1. Buy the book and take the test. Make sure you get a copy of the book that has an unused access code for the test. Once you've taken the test, make note of your top 5 strengths.
2. Copy down all 5 strengths descriptions. The paragraphs are way too long for a bio. You'll be editing mercilessly in the next step. For now, just copy it all down.
3. Edit mercilessly. Change all the "you" statements to "I" statements, and re-write the paragraphs into something very client focused. I was able to eventually take the Strategy and Connectedness paragraphs and blend them into one. For me, I wanted to show people that Strategy is worthless without a bigger picture meaning.You can see that I used the phrase "I also believe..." as a transition from one thought (strategic) to the next (connectedness). You want to streamline all this information into something digestible for an average reader. You're not necessarily trying to condense each strength into one or two paragraphs like I did, though. It could be 5 smaller pargraphs if your strengths don't seem to logically go together like mine did. In any case, do what works for you, since this is your bio, and you want to be proud to share it with people.
4. Sprinkle in your credentials. The idea is to give a nod to your accomplishments, but stay focused on how they help your clients. You'll want to find no more than 1 or two things that illustrate each of your strengths. Here I've mentioned my appointment to a think tank as a teenager to illustrate and affirm my strategic abilities. I've also mentioned that I'm an award-winning writer, musician, and performer - which hopefully serves to both inspire my audience and encourage them to experience the different ways I communicate with context.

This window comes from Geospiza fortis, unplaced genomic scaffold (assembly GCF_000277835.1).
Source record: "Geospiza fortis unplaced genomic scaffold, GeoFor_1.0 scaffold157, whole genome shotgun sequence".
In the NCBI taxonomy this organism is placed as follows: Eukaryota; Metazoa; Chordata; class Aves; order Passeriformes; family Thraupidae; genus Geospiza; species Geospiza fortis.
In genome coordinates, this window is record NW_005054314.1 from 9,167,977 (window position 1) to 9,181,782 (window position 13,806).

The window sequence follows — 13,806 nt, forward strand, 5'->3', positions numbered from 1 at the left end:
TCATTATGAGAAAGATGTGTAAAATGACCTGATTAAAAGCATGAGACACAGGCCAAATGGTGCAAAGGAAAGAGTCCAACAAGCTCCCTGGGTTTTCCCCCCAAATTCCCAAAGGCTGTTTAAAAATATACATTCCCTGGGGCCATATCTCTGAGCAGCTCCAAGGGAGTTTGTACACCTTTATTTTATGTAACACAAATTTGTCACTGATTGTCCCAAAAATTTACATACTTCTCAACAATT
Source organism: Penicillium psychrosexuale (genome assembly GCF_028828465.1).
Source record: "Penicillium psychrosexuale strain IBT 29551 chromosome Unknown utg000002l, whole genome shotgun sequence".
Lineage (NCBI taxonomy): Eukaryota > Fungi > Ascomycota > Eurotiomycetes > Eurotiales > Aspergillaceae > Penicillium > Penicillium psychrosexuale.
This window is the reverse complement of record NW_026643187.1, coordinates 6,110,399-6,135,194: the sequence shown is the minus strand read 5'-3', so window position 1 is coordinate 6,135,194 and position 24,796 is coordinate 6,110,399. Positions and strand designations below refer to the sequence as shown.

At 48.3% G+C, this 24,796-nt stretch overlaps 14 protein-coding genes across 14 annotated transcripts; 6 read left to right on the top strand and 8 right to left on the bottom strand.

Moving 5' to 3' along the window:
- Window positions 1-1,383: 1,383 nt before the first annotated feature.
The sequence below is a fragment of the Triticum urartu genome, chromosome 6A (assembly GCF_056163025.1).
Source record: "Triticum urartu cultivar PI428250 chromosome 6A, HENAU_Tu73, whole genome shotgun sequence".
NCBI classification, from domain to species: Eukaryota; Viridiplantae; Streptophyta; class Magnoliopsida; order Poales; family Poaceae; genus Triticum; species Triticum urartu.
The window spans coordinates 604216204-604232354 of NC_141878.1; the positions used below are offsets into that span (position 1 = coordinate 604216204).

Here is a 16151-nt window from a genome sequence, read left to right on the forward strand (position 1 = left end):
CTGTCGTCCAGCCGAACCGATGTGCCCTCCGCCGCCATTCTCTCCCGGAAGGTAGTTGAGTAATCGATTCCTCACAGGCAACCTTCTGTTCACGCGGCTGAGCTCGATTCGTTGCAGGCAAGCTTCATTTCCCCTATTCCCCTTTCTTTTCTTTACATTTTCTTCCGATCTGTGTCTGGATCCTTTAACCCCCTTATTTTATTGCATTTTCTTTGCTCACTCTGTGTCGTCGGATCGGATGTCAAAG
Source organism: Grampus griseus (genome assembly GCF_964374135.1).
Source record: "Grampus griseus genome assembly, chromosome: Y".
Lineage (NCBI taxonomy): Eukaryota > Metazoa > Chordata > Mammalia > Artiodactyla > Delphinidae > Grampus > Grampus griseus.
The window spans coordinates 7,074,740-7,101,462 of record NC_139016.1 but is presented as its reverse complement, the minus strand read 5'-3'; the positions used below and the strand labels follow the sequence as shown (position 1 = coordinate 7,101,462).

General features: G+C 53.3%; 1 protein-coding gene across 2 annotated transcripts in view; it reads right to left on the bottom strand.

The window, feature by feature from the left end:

5. Check for grammatical issues. Cutting and pasting words and ideas often leaves a trail of errant punctuation, capitalization, and stray words that just don't belong. Look for fragments, incomplete ideas, and anything that doesn't clearly represent your unique value to your clients. Remember, your bio needs to be client-focused, even if it's talking about you.
6. Rest. Not everyone writes or edits well. You'll likely need a few passes at this, but even if you're a fantastic writer, I recommend at least one re-write. Once you've made your first round of edits, let it rest for a day and come back to it with fresh eyes. You'll probably see a few tense changes you missed, as well as some ways to refine the language and make it sound more like you.
7. Repeat the edits. Even I caught some glaring things I could fix as I was writing this post. Make sure your credentials are the ones you feel the most positive about - they don't have to be the most glowing praise, but the ones you feel proudest to share with people. If it doesn't work for you, you won't share it with people. The whole purpose of a bio is for people to get to know you. Repeat steps 6 & 7 as needed.
8. Let 'er fly! Share it with a few trusted people and get their response. You may find, as I did, that some people have no idea about what makes you so awesome. They may also point out some things you missed. That doesn't mean they're right and you're wrong. You still have permission to do things your way!
This approach can actually work with most of the personality-type assessments people take. You may notice that I included my fascination advantage "anthem" (knowledgable, passionate communicator) - which is taken from Sally Hogshead's work, "How The World Sees You." Strengths Finder is just one approach that worked surprisingly well (and fast) for me. I may go back and look at the results from some of the other assessments I've taken and see how I can incorporate them, but for now, I have something useful, meaningful, and intriguing for my clients and potential clients to get to know me better.